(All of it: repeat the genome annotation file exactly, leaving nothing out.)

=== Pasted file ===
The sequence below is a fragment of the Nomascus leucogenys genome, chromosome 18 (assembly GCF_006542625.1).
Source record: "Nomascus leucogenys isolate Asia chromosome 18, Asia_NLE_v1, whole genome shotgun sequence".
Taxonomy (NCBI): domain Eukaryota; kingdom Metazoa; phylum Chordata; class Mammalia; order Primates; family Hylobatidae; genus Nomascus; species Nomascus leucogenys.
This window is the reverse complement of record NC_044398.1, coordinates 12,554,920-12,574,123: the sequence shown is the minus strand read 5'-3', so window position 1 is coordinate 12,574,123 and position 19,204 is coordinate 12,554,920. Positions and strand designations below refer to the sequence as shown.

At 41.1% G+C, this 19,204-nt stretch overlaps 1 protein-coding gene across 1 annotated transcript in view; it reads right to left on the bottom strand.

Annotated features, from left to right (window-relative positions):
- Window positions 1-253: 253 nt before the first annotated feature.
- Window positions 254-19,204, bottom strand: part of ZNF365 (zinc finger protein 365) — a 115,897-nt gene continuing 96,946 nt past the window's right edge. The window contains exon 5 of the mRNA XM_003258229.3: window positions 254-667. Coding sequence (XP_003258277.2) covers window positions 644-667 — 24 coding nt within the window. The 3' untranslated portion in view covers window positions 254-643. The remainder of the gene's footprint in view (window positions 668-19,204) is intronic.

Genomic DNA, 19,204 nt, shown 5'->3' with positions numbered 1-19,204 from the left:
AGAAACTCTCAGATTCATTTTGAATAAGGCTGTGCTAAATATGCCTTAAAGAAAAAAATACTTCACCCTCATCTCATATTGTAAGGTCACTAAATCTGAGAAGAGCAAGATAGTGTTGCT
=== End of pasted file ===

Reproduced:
The sequence below is a fragment of the Nomascus leucogenys genome, chromosome 18 (assembly GCF_006542625.1).
Source record: "Nomascus leucogenys isolate Asia chromosome 18, Asia_NLE_v1, whole genome shotgun sequence".
Taxonomy (NCBI): domain Eukaryota; kingdom Metazoa; phylum Chordata; class Mammalia; order Primates; family Hylobatidae; genus Nomascus; species Nomascus leucogenys.
This window is the reverse complement of record NC_044398.1, coordinates 12,554,920-12,574,123: the sequence shown is the minus strand read 5'-3', so window position 1 is coordinate 12,574,123 and position 19,204 is coordinate 12,554,920. Positions and strand designations below refer to the sequence as shown.

At 41.1% G+C, this 19,204-nt stretch overlaps 1 protein-coding gene across 1 annotated transcript in view; it reads right to left on the bottom strand.

Annotated features, from left to right (window-relative positions):
- Window positions 1-253: 253 nt before the first annotated feature.
- Window positions 254-19,204, bottom strand: part of ZNF365 (zinc finger protein 365) — a 115,897-nt gene continuing 96,946 nt past the window's right edge. The window contains exon 5 of the mRNA XM_003258229.3: window positions 254-667. Coding sequence (XP_003258277.2) covers window positions 644-667 — 24 coding nt within the window. The 3' untranslated portion in view covers window positions 254-643. The remainder of the gene's footprint in view (window positions 668-19,204) is intronic.

Genomic DNA, 19,204 nt, shown 5'->3' with positions numbered 1-19,204 from the left:
AGAAACTCTCAGATTCATTTTGAATAAGGCTGTGCTAAATATGCCTTAAAGAAAAAAATACTTCACCCTCATCTCATATTGTAAGGTCACTAAATCTGAGAAGAGCAAGATAGTGTTGCT